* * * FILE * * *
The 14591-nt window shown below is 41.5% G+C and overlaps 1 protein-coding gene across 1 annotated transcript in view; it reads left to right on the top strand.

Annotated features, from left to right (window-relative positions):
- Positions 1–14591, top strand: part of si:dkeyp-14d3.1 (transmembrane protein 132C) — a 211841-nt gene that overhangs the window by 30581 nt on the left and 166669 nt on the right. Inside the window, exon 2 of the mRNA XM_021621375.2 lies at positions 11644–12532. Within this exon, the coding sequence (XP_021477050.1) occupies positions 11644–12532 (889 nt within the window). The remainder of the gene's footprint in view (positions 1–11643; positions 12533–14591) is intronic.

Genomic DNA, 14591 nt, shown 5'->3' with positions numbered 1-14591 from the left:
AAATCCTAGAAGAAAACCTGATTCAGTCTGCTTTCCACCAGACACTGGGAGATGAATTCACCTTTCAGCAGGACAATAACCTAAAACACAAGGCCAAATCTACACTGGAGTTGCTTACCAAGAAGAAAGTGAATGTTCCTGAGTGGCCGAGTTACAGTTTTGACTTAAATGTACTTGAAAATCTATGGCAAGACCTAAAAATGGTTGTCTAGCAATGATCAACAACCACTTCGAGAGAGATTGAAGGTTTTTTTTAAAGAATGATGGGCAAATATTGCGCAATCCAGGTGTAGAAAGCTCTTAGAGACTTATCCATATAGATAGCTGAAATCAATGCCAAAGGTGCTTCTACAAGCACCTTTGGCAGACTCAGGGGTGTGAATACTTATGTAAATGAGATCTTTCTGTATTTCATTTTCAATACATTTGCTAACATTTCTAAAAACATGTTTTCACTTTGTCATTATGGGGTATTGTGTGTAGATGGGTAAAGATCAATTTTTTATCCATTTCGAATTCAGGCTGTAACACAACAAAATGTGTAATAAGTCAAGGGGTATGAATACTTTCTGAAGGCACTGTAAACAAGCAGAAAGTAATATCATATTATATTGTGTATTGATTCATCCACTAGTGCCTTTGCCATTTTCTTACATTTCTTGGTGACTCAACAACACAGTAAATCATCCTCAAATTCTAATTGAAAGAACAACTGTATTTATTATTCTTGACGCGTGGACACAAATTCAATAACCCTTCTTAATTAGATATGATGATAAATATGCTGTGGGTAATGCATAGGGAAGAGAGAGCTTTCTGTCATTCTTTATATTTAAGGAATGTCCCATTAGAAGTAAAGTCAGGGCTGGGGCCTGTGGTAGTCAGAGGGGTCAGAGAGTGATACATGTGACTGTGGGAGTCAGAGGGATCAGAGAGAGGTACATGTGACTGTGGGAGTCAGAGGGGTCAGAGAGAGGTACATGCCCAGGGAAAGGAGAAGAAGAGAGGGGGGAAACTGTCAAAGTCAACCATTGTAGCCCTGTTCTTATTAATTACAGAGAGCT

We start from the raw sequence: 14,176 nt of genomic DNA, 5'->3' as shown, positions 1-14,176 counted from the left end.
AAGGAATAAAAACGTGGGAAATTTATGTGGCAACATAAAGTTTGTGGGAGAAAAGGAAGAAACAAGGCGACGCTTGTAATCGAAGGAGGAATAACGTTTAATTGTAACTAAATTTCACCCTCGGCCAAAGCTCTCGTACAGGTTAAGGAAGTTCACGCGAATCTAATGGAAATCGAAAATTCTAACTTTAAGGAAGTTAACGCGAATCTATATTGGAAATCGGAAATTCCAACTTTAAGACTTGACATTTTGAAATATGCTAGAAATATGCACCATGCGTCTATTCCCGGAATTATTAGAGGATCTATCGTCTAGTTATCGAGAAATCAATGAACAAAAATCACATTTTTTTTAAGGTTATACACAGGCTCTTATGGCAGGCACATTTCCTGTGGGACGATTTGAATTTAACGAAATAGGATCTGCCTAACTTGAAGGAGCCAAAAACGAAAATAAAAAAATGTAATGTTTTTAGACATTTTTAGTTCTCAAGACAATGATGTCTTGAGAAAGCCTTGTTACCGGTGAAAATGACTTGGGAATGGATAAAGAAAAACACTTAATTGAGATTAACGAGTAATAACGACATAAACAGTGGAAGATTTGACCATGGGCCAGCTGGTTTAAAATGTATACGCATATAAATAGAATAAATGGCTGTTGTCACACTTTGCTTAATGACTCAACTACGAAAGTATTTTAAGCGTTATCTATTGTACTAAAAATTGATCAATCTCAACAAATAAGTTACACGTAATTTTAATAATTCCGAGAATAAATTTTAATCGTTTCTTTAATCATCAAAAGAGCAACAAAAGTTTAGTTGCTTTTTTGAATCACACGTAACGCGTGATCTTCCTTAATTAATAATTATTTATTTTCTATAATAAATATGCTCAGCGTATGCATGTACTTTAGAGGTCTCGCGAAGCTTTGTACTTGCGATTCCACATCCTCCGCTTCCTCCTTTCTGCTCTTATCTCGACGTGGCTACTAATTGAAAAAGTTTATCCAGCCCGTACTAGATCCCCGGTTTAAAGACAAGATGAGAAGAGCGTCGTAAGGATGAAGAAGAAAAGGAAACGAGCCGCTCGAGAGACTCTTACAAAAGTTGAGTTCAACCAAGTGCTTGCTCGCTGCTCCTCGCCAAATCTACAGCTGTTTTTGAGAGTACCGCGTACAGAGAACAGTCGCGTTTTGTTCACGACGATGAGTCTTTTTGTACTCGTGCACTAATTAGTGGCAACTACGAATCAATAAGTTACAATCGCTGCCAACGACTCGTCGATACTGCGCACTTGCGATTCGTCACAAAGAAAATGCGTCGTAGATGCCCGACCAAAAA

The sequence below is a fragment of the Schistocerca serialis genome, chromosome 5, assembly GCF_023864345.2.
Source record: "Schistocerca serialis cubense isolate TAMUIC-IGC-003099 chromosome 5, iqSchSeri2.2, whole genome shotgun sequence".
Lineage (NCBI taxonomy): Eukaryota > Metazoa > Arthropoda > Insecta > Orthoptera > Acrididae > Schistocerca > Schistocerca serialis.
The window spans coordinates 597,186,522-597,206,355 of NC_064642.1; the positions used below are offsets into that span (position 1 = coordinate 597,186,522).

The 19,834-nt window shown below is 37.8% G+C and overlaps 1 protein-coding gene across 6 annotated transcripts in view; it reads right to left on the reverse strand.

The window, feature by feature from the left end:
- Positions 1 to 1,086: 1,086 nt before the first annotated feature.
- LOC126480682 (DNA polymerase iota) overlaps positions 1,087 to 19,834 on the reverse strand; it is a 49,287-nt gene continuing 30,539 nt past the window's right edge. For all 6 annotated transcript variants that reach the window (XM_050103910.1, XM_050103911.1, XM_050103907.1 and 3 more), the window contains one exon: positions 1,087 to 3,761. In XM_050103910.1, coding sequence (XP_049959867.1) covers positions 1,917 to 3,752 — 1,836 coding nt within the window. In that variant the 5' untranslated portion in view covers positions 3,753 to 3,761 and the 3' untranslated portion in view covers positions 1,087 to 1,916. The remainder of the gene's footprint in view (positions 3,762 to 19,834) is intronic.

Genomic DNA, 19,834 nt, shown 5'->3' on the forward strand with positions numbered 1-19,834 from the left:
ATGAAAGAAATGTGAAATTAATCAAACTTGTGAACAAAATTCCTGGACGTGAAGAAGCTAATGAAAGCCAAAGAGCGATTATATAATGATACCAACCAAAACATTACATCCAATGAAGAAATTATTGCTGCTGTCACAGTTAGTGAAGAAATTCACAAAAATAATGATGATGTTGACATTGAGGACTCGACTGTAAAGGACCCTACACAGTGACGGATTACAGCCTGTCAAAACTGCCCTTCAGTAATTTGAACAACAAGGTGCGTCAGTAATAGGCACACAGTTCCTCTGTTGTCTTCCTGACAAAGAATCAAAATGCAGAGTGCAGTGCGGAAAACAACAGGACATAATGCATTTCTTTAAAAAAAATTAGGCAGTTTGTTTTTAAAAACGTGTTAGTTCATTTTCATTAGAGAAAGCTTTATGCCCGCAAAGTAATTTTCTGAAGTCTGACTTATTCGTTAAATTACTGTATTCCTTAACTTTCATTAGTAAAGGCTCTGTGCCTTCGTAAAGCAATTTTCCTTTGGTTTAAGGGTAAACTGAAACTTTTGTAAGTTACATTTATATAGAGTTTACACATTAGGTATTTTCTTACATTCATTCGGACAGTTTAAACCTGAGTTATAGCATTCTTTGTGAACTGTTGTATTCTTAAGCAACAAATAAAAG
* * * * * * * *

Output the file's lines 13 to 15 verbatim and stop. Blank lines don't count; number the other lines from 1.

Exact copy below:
The window, feature by feature from the left end:
- Positions 1 to 1,086: 1,086 nt before the first annotated feature.
- LOC126480682 (DNA polymerase iota) overlaps positions 1,087 to 19,834 on the reverse strand; it is a 49,287-nt gene continuing 30,539 nt past the window's right edge. For all 6 annotated transcript variants that reach the window (XM_050103910.1, XM_050103911.1, XM_050103907.1 and 3 more), the window contains one exon: positions 1,087 to 3,761. In XM_050103910.1, coding sequence (XP_049959867.1) covers positions 1,917 to 3,752 — 1,836 coding nt within the window. In that variant the 5' untranslated portion in view covers positions 3,753 to 3,761 and the 3' untranslated portion in view covers positions 1,087 to 1,916. The remainder of the gene's footprint in view (positions 3,762 to 19,834) is intronic.